So maybe 2011 wasn't the best year for the normally jovial gaming giant.
Its new 3DS handheld console needed a price drop right out of the gate to get sales going. Its Wii sales faltered despite the release of long-awaited titles such as
Legend of Zelda: Skyward Sword
. More troubling, however, was that its market share among both mobile devices and consoles dwindled as
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Android smartphones and tablets stole its thunder while
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co-opted its motion controls. That all contributed to nearly $1 billion in losses for Nintendo worldwide last year.
But it's a new year: a mushroom-powered big year for Mario and company. Nintendo will release its first new console in six years when the Wii U arrives in late 2012. It has touchscreen controllers that turn into portable devices when the TV is off, high-definition graphics finally worthy of the HDTVs they're being played on and downloadable content and third-party support previously unheard of for a Nintendo product.
It's the kind of event that could get dormant casual gamers excited about playing
again. It's the kind of event that could vault Nintendo back into the lead among game manufacturers and help the company fend off both hard-core gamer critics and competition from devices such as Sony's upcoming Vita handheld.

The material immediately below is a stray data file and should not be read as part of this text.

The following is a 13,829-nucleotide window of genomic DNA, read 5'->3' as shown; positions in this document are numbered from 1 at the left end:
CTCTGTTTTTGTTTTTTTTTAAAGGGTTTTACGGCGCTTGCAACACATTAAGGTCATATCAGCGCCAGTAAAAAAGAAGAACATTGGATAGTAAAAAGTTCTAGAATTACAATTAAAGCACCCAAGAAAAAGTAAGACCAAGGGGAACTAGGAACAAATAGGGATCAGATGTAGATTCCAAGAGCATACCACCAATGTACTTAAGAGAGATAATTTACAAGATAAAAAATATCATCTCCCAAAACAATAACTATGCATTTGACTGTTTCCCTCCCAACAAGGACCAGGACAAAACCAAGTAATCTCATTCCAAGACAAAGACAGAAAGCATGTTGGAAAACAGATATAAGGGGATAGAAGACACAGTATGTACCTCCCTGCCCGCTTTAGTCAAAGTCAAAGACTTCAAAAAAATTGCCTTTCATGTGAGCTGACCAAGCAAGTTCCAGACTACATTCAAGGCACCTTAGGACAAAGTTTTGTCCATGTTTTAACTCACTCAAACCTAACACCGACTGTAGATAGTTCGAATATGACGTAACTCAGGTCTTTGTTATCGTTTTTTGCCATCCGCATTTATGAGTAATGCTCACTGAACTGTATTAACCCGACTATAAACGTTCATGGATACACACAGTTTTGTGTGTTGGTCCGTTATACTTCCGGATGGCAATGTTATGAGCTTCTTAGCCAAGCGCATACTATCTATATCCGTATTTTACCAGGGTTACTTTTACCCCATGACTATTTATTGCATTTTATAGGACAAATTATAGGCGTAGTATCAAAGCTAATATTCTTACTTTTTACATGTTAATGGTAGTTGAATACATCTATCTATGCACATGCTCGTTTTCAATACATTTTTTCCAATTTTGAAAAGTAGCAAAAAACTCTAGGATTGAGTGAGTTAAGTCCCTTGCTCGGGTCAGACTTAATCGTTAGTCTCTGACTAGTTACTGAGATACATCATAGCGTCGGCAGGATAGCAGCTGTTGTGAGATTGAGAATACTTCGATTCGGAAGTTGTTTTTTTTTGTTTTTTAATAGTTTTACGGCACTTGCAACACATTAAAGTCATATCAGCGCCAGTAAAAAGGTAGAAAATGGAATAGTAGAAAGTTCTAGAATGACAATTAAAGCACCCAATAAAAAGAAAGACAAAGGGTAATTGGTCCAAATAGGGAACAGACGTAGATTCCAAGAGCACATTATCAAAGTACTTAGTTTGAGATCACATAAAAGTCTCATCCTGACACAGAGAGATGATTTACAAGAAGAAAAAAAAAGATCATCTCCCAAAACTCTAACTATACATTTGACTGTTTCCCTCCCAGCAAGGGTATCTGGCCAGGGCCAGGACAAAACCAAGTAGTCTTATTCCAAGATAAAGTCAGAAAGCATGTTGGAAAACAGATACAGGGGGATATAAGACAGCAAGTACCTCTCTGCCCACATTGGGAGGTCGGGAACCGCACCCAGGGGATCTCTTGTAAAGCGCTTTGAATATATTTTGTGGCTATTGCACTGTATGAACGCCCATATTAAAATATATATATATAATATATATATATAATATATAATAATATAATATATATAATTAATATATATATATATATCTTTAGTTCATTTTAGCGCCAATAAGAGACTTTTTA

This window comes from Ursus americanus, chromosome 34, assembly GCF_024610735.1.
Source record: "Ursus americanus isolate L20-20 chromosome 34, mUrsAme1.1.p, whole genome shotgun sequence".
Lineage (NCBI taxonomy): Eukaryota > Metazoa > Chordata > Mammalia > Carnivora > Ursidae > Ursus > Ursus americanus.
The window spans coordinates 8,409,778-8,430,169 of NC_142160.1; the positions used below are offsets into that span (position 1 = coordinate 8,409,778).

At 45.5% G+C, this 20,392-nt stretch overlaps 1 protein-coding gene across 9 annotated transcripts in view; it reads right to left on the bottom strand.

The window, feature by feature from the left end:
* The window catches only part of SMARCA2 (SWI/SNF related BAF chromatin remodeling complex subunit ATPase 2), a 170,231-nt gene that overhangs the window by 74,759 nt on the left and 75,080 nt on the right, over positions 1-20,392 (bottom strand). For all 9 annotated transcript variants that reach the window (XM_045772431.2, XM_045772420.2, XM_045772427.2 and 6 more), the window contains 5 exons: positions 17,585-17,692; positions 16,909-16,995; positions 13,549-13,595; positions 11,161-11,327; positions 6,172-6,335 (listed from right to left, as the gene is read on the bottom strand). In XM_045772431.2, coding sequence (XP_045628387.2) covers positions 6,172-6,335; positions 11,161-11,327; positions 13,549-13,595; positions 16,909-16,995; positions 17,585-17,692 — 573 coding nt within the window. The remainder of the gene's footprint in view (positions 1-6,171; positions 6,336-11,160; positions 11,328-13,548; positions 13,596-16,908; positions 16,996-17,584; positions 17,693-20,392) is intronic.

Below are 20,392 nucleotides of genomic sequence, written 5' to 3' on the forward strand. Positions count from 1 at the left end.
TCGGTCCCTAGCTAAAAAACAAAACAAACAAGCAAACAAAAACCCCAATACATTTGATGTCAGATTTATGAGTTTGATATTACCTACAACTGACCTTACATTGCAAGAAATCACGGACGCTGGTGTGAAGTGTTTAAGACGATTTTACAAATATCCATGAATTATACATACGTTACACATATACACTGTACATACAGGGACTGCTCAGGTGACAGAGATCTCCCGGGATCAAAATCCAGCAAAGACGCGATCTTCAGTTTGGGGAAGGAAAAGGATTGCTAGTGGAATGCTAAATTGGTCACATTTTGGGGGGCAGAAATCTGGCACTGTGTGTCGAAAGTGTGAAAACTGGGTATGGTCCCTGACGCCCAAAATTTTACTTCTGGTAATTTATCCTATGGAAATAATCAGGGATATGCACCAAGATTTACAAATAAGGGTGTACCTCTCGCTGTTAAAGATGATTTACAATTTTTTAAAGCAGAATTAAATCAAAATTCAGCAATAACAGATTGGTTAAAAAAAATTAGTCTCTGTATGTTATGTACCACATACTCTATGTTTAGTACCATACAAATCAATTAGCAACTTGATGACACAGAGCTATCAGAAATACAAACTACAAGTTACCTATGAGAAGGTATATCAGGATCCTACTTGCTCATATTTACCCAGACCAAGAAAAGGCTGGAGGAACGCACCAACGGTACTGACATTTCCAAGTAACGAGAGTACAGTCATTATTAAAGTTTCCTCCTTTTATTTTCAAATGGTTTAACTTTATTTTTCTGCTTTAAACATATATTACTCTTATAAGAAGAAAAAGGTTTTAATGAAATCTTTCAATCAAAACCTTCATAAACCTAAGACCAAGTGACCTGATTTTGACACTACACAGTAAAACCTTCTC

It's the kind of event that screams for Super Bowl commercials -- perhaps for both the Wii U and 3DS. But those commercials aren't coming, which is as frustrating as someone nailing your kart with a blue shell just as you're about to eke out a win. The competition is only getting more intense as game manufacturers face pressure from cheaper games and more integrated devices.
A Super Bowl commercial would have been an easy way to generate big excitement and remind people why consoles matter. Instead, as other companies draw traffic to their sites or attention to their iPhone apps, Nintendo hides under a Koopa shell hoping consumer nostalgia will be enough to float its newest console. C'mon, Nintendo, get in the game.